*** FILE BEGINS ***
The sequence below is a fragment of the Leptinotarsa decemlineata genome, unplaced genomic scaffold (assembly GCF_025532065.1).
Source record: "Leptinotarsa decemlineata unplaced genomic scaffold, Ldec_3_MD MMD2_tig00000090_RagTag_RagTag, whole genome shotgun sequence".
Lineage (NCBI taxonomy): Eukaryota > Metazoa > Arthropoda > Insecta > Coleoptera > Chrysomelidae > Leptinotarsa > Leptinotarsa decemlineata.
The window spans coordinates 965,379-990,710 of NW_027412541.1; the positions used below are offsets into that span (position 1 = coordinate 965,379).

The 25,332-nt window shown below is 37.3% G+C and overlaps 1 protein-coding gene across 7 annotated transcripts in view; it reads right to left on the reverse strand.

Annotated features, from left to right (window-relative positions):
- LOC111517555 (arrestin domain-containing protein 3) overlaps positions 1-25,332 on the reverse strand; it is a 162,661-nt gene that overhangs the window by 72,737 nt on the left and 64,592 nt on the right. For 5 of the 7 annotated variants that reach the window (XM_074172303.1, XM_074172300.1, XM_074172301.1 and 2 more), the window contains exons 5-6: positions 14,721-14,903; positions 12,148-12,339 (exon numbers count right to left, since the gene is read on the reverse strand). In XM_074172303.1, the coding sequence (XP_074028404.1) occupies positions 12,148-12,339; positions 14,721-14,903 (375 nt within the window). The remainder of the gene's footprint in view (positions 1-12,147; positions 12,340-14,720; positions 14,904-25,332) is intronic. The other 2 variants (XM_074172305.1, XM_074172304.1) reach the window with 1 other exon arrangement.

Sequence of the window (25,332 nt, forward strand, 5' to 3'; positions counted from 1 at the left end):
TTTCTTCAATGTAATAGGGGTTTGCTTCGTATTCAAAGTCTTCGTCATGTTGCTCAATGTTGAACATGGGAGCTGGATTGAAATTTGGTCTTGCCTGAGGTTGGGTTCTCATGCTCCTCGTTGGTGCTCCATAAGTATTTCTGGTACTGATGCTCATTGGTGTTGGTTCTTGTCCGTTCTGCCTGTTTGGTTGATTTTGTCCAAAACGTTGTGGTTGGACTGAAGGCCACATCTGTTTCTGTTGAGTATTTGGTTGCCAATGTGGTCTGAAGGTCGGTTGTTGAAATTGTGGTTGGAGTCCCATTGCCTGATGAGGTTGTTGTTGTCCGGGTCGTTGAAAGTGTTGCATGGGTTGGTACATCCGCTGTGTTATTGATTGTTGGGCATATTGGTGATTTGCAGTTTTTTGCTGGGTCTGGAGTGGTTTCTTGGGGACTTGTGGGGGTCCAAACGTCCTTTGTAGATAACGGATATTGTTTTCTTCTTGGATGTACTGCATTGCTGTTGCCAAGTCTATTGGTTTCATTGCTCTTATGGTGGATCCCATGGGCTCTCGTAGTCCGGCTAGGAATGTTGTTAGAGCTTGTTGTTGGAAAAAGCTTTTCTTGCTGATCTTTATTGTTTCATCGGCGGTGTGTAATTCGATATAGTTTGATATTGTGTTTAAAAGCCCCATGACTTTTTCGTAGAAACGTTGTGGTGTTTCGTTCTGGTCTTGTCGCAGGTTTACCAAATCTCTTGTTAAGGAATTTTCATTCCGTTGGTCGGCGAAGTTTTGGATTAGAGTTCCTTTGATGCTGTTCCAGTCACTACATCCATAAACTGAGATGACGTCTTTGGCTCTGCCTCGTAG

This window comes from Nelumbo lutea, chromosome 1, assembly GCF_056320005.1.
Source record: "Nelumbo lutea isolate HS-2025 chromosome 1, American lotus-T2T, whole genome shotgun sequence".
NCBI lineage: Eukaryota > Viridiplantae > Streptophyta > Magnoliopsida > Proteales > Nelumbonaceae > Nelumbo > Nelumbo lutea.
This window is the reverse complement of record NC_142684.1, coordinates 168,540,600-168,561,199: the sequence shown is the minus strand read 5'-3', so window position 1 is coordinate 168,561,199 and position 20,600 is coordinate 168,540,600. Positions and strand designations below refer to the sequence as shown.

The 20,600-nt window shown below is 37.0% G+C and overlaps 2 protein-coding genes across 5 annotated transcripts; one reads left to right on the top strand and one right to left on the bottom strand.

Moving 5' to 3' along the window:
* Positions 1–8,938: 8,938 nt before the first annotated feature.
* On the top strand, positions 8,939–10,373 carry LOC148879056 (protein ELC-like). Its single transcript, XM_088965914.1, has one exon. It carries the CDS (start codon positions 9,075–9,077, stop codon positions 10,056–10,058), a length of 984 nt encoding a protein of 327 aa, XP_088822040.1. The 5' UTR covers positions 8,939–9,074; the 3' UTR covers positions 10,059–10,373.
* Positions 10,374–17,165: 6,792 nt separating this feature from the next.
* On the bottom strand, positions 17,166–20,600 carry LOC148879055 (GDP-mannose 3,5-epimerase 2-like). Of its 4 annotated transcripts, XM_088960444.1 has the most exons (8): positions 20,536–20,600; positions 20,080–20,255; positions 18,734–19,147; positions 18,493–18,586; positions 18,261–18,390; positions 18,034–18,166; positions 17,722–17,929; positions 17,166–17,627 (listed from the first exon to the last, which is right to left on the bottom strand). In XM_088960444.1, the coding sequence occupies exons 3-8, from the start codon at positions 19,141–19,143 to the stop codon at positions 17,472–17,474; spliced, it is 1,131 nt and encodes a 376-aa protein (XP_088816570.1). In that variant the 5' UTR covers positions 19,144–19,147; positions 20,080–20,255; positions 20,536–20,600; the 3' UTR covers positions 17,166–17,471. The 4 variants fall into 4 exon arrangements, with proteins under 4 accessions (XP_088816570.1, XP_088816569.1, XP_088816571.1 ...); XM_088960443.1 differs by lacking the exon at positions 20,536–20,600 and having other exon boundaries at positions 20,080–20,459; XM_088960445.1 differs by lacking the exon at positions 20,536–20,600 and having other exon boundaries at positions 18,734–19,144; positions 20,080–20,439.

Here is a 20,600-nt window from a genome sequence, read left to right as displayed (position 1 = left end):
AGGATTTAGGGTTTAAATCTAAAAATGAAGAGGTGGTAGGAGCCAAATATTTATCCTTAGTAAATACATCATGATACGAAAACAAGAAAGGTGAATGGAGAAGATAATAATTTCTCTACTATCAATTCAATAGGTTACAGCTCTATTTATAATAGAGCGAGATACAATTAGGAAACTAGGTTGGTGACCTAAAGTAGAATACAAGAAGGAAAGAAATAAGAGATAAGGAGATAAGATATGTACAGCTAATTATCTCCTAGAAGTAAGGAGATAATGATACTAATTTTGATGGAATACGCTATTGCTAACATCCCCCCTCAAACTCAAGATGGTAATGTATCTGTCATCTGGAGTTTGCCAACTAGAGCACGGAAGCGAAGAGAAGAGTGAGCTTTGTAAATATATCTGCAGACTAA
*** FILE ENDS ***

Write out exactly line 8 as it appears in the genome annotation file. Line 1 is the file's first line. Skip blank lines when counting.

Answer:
Sequence of the window (25,332 nt, forward strand, 5' to 3'; positions counted from 1 at the left end):